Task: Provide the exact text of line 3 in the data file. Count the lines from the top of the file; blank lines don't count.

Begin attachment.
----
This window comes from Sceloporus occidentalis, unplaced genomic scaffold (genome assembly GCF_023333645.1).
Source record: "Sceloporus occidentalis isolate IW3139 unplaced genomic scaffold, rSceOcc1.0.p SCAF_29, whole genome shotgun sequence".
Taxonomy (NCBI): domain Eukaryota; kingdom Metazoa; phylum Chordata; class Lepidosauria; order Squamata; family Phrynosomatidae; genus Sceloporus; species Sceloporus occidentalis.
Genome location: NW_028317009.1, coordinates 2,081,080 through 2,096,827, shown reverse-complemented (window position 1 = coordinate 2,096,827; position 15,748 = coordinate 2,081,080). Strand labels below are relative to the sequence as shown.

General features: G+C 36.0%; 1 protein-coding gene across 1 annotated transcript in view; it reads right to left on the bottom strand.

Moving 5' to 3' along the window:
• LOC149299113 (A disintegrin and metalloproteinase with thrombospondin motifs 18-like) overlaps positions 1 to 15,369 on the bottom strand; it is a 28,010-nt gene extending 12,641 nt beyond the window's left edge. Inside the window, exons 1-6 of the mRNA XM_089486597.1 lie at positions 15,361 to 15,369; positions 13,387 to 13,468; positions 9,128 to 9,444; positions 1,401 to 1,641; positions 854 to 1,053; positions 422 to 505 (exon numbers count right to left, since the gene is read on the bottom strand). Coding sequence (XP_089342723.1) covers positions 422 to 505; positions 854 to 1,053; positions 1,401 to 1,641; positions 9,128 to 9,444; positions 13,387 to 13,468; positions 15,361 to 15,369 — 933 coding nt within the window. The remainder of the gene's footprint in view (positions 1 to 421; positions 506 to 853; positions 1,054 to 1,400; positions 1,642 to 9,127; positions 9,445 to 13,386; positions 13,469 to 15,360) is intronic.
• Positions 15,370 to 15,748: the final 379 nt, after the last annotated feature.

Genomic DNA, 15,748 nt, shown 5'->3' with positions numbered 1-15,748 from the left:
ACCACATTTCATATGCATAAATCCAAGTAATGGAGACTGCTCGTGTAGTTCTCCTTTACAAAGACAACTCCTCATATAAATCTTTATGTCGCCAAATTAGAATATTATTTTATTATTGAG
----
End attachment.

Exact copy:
Taxonomy (NCBI): domain Eukaryota; kingdom Metazoa; phylum Chordata; class Lepidosauria; order Squamata; family Phrynosomatidae; genus Sceloporus; species Sceloporus occidentalis.